Supporters of gun control and firearm safety measures hold a protest rally outside the US Supreme Court as the Court hears oral arguments in State Rifle and Pistol v. City of New York, NY, in Washington, DC, December 2, 2019. - The case marks the first time in nearly 10 years that the Supreme Court has heard a Second Amendment gun ownership case. (Photo by SAUL LOEB / AFP) (Photo by SAUL LOEB/AFP via Getty Images)
SAUL LOEB/AFP/Getty Images

The deeply conservative Supreme Court is about to hear a chilling new gun case

The right-leaning Supreme Court of the United States on Monday announced it would hear arguments in a potentially seismic case regarding who can carry guns, and where, making this the first time this particularly conservative iteration of the court will consider a Second Amendment issue.

The case, officially New York State Rifle, et al. v Corlett, Keith M., et al., concerns a New York state law that currently blocks people from carrying concealed handguns outside of the home without proper licensure. That documentation can be onerous to obtain and requires applicants to demonstrate they have "proper cause" to arm themselves in public. The case was brought by two New York residents, joined by the New York Rifle and Pistol Association, who were denied licenses for failing to demonstrate a specific need to carry concealed handguns that separated themselves from the rest of the general public.

Per the plaintiff's petition asking the court to hear their appeal:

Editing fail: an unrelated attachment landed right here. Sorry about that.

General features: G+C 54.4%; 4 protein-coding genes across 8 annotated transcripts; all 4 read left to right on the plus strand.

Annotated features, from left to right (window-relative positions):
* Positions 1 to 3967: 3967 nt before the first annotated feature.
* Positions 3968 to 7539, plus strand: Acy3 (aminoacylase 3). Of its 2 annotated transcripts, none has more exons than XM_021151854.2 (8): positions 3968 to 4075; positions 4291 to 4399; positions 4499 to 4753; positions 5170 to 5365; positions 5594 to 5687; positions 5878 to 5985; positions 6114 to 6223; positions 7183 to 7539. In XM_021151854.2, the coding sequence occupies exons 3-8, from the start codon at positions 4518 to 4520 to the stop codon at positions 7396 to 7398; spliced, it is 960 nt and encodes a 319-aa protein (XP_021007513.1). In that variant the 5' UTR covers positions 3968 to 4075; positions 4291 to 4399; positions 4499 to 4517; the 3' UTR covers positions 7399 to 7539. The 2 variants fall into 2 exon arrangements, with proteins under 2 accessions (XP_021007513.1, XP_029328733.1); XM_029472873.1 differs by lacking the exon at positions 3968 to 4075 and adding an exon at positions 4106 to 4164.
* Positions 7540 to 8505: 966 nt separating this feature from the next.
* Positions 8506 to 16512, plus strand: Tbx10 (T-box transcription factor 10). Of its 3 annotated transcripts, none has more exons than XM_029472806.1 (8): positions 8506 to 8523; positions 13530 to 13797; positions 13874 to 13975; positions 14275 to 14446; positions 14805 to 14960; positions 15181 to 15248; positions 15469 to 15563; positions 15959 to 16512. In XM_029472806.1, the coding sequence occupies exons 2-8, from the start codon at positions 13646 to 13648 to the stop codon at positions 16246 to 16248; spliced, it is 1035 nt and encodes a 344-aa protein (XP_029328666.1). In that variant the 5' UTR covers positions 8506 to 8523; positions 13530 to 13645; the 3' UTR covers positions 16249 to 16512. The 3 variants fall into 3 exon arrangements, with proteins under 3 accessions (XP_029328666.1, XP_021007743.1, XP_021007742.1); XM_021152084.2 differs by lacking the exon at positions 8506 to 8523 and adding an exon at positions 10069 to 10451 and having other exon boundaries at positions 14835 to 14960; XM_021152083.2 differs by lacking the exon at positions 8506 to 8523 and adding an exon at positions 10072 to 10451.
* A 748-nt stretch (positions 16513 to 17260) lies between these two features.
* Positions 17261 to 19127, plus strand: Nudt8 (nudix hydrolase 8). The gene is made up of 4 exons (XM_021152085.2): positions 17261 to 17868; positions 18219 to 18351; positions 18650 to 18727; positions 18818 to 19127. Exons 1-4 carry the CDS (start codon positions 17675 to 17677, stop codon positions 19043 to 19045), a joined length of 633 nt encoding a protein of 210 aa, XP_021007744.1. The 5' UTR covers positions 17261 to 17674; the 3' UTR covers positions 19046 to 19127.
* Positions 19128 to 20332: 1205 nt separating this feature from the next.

Petitioner Robert Nash requested a license to carry a handgun in public for self-defense. “In support of his request,” the district court explained, “Nash ‘cited a string of recent robberies in his neighborhood and the fact that he had recently completed an advanced firearm safety training course.’”

The second plaintiff's application was even more vague:

Petitioner Brendan Koch likewise applied for a license that would “‘[allow] him to carry a firearm for self-defense.’ Koch cited ‘his extensive experience in the safe handling and operation of firearms and the many safety training courses he had completed’ in support of his request.”

In both cases, their requests were denied because, the district court explained, “Nash and Koch do not satisfy the ‘proper cause’ requirement because they do not ‘face any special or unique danger to [their] life.’"

In other words, without a specific reason that they, themselves, need to carry a gun outside of their homes, their applications were rejected — which, they claimed to the Supreme Court, was in violation of their Second Amendment rights.

And while the case itself is predicated on New York's particularly conservative rules regarding carrying handguns, its nationwide implications could be huge. Multiple states have comparable restrictions on who can carry firearms outside of the home, and when, including California, Maryland, and Massachusetts. Should the court rule New York's law unconstitutional, permit regulations would be dramatically weakened, presumably allowing a proliferation of guns in public.

And there's reason to believe that could be what happens. Justice Amy Coney Barret, who has yet to complete even a single year on the SCOTUS bench, has previously indicated an expansive, permissive interpretation of the Second Amendment, writing in 2019 that non-violent felonies should not automatically bar convicted criminals from owning a firearm. Fellow hard-right conservative Justices Clarence Thomas and Brett Kavanaugh have also publicly champed at the bit for the opportunity to rule on gun-related issues, with Thomas complaining that the Second Amendment has been treated as a "constitutional orphan," and Kavanaugh claiming that when it comes to gun cases, the court usually "looks the other way."

Given the newly empowered right wing of the court, it seems likely then that when the case is argued — likely this coming fall — it will be heard by a largely receptive audience of justices, eager to clear the path for anyone who wants to carry a dedicated instrument of death wherever they'd like. Oh boy.